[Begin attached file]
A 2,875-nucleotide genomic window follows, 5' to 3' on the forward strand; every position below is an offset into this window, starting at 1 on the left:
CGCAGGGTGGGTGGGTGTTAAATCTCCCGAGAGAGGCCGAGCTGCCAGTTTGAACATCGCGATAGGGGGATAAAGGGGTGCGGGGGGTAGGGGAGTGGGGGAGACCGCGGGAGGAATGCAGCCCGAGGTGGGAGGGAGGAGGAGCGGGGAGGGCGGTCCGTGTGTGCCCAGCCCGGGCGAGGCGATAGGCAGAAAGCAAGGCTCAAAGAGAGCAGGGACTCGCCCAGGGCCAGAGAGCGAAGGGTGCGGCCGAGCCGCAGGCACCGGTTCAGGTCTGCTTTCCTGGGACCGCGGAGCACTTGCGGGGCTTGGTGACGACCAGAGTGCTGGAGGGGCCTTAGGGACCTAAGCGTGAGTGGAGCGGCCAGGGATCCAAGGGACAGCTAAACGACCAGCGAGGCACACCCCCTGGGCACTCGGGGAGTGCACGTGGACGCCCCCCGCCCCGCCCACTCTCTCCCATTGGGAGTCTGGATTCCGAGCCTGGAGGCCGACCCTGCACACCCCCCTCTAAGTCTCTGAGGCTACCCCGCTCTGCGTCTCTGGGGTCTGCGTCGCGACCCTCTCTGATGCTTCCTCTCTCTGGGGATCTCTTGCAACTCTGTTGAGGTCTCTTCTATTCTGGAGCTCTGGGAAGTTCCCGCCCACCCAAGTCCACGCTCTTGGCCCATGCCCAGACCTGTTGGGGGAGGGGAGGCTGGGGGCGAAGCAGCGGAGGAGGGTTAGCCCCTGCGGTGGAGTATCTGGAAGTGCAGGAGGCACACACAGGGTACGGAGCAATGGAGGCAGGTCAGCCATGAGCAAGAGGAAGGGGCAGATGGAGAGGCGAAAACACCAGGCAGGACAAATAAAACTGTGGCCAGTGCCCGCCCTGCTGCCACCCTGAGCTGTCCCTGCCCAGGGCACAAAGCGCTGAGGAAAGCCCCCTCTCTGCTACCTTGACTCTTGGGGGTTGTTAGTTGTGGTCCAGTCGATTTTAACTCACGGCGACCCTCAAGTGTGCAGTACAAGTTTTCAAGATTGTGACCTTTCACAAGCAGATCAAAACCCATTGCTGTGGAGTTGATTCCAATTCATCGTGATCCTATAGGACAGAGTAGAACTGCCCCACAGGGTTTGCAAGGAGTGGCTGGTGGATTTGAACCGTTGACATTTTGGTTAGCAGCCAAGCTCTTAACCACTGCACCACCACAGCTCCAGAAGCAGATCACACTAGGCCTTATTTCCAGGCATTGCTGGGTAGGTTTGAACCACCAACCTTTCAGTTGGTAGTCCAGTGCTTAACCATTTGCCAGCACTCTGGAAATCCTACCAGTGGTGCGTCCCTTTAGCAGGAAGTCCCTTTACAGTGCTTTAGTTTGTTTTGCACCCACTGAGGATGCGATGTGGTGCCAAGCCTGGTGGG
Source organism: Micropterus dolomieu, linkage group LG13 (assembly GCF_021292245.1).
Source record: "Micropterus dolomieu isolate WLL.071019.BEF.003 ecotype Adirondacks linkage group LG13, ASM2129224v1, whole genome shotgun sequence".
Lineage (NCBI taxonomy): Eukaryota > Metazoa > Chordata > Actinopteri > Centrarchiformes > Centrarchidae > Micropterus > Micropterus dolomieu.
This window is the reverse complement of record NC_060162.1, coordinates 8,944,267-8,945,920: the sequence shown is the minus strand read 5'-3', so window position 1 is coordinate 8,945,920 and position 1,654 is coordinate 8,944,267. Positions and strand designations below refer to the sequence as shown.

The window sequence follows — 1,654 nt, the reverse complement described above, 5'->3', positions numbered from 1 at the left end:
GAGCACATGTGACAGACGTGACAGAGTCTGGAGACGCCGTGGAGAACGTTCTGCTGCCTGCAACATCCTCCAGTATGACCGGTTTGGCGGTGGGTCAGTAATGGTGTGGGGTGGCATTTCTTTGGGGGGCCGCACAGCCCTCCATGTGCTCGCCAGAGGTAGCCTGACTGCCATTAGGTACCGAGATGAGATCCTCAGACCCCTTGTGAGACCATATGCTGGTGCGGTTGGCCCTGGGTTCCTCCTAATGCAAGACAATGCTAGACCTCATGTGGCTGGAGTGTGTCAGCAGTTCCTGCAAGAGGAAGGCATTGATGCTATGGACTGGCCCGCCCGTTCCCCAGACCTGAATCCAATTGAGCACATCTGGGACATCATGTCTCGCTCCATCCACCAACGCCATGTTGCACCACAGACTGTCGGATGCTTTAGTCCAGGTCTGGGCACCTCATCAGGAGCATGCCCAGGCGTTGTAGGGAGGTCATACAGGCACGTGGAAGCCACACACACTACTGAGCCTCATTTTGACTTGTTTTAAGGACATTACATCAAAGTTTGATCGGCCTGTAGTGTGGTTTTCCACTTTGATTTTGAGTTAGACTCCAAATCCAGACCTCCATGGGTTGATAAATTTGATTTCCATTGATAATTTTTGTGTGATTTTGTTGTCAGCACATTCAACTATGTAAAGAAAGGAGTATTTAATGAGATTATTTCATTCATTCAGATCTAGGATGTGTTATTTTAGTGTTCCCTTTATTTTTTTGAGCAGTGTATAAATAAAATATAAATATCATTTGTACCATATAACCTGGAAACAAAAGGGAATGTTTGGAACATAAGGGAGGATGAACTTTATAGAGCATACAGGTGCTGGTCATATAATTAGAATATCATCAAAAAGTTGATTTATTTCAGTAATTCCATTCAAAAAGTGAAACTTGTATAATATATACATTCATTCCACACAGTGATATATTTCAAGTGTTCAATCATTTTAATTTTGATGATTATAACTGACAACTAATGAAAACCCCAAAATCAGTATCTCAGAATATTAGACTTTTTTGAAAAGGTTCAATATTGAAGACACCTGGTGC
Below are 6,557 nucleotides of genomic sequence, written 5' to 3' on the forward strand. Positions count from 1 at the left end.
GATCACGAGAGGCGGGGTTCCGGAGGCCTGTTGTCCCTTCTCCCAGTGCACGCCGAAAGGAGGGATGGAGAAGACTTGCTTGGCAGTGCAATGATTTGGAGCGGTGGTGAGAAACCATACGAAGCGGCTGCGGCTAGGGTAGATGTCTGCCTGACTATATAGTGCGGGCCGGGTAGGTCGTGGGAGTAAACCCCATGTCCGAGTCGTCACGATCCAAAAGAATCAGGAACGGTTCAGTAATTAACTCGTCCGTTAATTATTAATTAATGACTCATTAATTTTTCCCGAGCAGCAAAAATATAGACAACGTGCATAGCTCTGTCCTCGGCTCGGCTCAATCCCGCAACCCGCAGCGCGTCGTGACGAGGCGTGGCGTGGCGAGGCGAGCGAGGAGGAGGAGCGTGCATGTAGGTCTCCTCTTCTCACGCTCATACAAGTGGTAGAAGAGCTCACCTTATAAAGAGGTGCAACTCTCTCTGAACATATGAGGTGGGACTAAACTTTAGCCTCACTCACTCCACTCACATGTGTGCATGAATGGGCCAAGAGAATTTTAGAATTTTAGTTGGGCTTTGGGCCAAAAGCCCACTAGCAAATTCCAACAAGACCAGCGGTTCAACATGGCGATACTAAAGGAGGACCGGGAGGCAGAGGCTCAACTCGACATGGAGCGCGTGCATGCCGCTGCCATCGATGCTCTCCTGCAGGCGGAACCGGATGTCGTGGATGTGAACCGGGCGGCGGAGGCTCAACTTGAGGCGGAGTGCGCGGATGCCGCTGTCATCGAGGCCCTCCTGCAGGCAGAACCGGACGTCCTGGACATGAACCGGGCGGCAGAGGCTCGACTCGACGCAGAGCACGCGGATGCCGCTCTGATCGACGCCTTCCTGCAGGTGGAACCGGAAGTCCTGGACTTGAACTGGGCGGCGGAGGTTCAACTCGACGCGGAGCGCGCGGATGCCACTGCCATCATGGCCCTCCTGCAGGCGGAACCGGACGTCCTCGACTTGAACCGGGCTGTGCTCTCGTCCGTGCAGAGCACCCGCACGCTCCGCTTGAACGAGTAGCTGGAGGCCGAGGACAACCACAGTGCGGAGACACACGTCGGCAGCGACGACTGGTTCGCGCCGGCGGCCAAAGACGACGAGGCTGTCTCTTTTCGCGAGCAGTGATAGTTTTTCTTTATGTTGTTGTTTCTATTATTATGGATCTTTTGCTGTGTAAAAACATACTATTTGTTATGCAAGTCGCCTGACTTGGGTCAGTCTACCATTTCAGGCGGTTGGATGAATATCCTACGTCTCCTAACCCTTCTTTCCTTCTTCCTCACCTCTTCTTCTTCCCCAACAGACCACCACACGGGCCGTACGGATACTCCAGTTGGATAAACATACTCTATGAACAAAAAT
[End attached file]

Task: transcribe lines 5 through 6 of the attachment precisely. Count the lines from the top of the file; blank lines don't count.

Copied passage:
Lineage (NCBI taxonomy): Eukaryota > Metazoa > Chordata > Actinopteri > Centrarchiformes > Centrarchidae > Micropterus > Micropterus dolomieu.
This window is the reverse complement of record NC_060162.1, coordinates 8,944,267-8,945,920: the sequence shown is the minus strand read 5'-3', so window position 1 is coordinate 8,945,920 and position 1,654 is coordinate 8,944,267. Positions and strand designations below refer to the sequence as shown.